Page created on June 6, 2021. Last updated on January 17, 2022 at 13:24
Definition and epidemiology
Cervical intraepithelial neoplasia (CIN) is a precursor to cervical carcinoma. Its clinical importance lies in its utility in preventing cervical cancer.
Cervical carcinoma is a “controllable”, highly preventable cancer for three reasons:
- There is a precursor lesion (CIN) which progresses slowly to cancer
- There is an inexpensive and non-invasive screening test for CIN (Pap smear)
- The precursor lesion can be treated simply and effectively to prevent progression to cancer
Additionally, HPV vaccines (topic A8) are available which effectively prevent HPV-related cervical cancer. For these reasons, cervical cancer is a preventable disease which, according to the WHO, no person should die from.
Cervical cancer, and by extension CIN, requires infection by high-risk HPV serotypes (16, 18, 31, 33, +++). For this reason, the risk factors for cervical cancer are related to the risk factors for HPV infection:
- Multiple sex partners
- Early sexual debut
- Early childbearing
There are also some risk factors which are unrelated to HPV infection (although infection is still required):
- Cigarette smoking
- In-utero exposure to DES
- Low socioeconomic status
Cervical cancer originates from the squamocolumnar junction of the cervix, where the squamous epithelium of the ectocervix meets the columnar epithelium of the endocervix. The location of the squamocolumnar junction depends on age and parity, so that a young, nulliparous woman has it around the external os, while an older, multiparous women have it more internally.
For diagnosis with a punch biopsy, conisation or other histological sample, we use the WHO classification. This is a histological classification, to be used with histological samples:
- CIN I – mild dysplasia
- Corresponds to LSIL
- CIN II – moderate dysplasia
- Corresponds to HSIL
- CIN III – severe dysplasia (carcinoma in situ)
- Corresponds to HSIL
- Invasive cancer
We use the term “CIN II+” or “CIN 2+” to refer to any of CIN II, CIN III, or invasive cancer.
The Pap smear is the investigation used for screening for CIN and cervical cancer. It’s named after Greek physician George Papanicolaou. It is performed with the patient in the lithotomy position. A speculum is used to open the posterior and anterior vaginal wall to visualise the cervix. A brush is used to collect cells from the cervix and the posterior vaginal fornix. This cytologic specimen is then examined by a cytopathologist, who will examine and describe the squamous cells and the glandular cells of the specimen.
For screening purposes with Pap smear, CIN is classified according to the Bethesda 2001 system. This is a cytological classification, to be used for cytological samples. According to this system, the cells can either be:
- Squamous cells of the sample
- Negative for intraepithelial lesion or malignancy (NILM)
- Atypical squamous cells (ASC)
- ASC of undetermined significance (ASC-US)
- ASC but HSIL cannot be excluded (ASC-H)
- Low-grade squamous intraepithelial lesion (LSIL)
- High-grade squamous intraepithelial lesion (HSIL)
- Squamous cell carcinoma
- Glandular cells of the sample
- Atypical cells, non otherwise specified (NOS)
- Atypical cells, favour neoplastic
- Endocervical adenocarcinoma in situ (AIS)
In Hungary, screening with Pap smear is recommended once a year in sexually active women of all ages. If older than 65, screening is recommended every two years.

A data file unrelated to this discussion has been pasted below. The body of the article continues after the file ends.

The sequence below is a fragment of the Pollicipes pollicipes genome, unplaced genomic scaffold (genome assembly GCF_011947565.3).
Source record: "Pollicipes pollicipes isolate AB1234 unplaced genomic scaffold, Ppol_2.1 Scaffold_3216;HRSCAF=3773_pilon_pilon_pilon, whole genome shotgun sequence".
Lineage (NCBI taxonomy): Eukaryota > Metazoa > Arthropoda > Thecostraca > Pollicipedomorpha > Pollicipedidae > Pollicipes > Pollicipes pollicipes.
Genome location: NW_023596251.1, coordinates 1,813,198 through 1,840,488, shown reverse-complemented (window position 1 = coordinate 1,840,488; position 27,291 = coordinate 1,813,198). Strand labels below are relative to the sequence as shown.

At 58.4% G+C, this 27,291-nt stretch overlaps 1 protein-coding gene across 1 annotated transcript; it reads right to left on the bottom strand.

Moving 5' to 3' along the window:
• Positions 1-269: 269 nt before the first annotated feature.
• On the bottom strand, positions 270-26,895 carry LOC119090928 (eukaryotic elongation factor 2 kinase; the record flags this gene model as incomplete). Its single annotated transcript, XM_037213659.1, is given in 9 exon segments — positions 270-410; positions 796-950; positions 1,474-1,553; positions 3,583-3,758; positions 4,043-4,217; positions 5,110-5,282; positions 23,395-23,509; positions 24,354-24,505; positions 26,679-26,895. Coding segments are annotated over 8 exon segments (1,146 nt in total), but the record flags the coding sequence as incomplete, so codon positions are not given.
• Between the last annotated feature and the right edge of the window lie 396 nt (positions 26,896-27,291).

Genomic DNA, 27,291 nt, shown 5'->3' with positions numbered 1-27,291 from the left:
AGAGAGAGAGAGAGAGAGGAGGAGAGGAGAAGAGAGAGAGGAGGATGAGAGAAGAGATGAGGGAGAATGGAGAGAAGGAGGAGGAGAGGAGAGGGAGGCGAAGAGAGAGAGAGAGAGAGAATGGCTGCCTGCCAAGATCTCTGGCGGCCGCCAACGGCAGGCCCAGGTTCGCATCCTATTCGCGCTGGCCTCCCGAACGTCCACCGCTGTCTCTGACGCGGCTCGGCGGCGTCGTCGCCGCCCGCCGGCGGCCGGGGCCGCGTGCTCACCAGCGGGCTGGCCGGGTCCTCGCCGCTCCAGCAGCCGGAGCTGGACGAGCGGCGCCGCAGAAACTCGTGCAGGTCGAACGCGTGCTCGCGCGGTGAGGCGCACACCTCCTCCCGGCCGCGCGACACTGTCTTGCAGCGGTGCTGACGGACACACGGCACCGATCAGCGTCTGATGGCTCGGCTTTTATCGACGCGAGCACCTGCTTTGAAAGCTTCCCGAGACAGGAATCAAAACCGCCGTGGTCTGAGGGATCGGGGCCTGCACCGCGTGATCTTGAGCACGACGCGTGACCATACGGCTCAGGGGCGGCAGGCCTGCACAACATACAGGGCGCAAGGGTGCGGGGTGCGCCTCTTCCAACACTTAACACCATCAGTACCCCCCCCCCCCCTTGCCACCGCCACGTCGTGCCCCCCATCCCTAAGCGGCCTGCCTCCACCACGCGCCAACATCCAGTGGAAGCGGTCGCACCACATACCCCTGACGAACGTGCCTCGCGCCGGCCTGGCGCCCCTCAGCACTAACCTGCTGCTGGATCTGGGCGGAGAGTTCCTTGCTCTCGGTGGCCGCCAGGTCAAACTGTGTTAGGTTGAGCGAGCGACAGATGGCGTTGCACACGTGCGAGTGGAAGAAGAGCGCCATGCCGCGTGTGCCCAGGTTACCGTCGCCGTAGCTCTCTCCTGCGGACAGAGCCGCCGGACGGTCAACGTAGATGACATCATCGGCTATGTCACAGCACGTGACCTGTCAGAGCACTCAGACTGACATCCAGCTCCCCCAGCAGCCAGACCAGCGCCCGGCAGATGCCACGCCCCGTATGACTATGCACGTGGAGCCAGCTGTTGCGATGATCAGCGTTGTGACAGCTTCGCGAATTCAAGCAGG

PCR tests for HPV can also be performed on cervical cytological samples, to diagnose HPV infaction and determine the serotype.
Colposcopy uses a special equipment called the colposcope to magnify and visualise the cervix directly. It can be used to guide sampling for the Pap smear or punch biopsy. It is indicated if the Pap smear showed ASC-US, ASC-H, LSIL, or HSIL.
By applying dilute acetic acid to the surface, we can differentiate between atypical and normal cells, which gives an indication of where to take the sample/biopsy. Atypical cells will be stained white.
We also apply 2% iodine to the surface. Healthy cells pick up the iodine and change colour to mahogany brown, while atypical cells will remain white or yellowish. This is also called Schiller’s test.
With colposcopy we can also see other features which are suspicious of malignancy, like exophytic lesions and hypervascularisation.
A significant number (possibly up to 70%) of CIN II+ lesions regress over time rather than progress to cancer. However, as of yet we have no way of distinguishing lesions which will progress from those who will regress. As such, all CIN II+ lesions must be treated.
Treatment of CIN II+ premalignant lesions is conisation, the excision of a triangular part of cervical tissue containing the lesion + a safety margin. This may be performed with a scalpel, an electrical knife, or with a laser.
In premenopausal women, the squamocolumnar junction lies externally. It is this junction which is essential to remove, so a flatter cone can be cut out. In postmenopausal women, the junction lies more internally, and so a deeper cone must be cut out to ensure that the junction is cut out.
Conisation is often followed by dilation and curettage. This involves obtaining cytological specimens by abrasion of the remnants of the cervix, after which the cervix is dilated, and samples are obtained from the uterine cavity as well. These samples are then examined by a cytopathologist.
CIN I is not an indication for treatment, but rather for regular follow-up until it progresses or regresses.